Last year, India was named the most cyber-attacked country. Critical infrastructures in oil and gas industries, and defence, banking, and manufacturing sectors are listed as the most common targets.
In their malicious emails, the attackers leveraged the topic that was relevant for any bank recipient which made the mail look even more legitimate. Based on the infrastructure analysis of malicious emails sent within different campaigns, the researchers attributed them to one threat actor.
The JsOutProx analysis also showed that the script can be executed in different environments. Also, comparing the previous JsOutProx attack, in the latest attack the threat actor utilizes different deployment methods, including web servers environments. The script can execute a number of commands received from its C2 server to manipulate the victim system and, PowerShell plugin, and backdoor, including removing it from the victim machine. The recent stamp can also delay its execution, and after it is finally deployed, it runs the initialization routine to gather sensitive information and sends it to its command and control server in HTTP POST request.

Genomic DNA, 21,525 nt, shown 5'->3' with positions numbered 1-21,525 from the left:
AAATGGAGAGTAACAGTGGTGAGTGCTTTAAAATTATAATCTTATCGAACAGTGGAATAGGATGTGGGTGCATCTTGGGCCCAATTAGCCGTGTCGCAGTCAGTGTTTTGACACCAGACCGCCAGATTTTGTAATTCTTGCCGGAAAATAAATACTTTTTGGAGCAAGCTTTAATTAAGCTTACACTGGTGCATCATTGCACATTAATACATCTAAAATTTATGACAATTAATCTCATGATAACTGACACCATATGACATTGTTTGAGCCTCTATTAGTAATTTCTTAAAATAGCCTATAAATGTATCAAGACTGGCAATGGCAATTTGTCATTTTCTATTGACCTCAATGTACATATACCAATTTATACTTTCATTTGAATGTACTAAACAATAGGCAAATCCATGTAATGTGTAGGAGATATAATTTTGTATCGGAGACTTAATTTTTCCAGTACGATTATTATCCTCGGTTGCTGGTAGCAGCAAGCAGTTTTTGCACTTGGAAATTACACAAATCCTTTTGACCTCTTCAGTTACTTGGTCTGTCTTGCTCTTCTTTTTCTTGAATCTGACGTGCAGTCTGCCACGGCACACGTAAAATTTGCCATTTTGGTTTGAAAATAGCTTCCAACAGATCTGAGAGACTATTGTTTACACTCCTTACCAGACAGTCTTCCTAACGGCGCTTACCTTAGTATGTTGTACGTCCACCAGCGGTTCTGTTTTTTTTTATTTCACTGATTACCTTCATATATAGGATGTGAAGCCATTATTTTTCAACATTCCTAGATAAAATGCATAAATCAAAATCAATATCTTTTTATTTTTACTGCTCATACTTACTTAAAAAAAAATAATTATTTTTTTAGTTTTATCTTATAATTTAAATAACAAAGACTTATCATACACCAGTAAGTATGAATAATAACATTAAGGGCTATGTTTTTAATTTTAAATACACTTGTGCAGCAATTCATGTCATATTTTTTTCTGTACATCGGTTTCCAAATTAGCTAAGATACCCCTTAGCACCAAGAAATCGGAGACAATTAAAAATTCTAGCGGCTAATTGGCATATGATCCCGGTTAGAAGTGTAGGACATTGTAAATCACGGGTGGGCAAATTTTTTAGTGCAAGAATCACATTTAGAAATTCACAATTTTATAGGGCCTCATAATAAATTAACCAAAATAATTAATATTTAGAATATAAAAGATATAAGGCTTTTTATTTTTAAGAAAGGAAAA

Ariel Millahuel created a community Sigma rule to detect the JSOutProx RAT activities (Sysmon detection): https://tdm.socprime.com/?dateFrom=0&dateTo=0&searchProject=content&searchType%5B%5D=name&searchSubType=&searchQueryFeatures=false&searchValue=jsoutprox+rat+(sysmon+detection)
The rule has translations for the following platforms:
SIEM: Azure Sentinel, ArcSight, QRadar, Splunk, Graylog, Sumo Logic, ELK Stack, RSA NetWitness, LogPoint, Humio
EDR: Microsoft Defender ATP, Carbon Black, Elastic Endpoint
Tactics: Impact, Defense Evasion, Persistence
Techniques: Obfuscated Files or Information (T1027), Registry Run Keys / Startup Folder (T1060), System Shutdown/Reboot (T1529)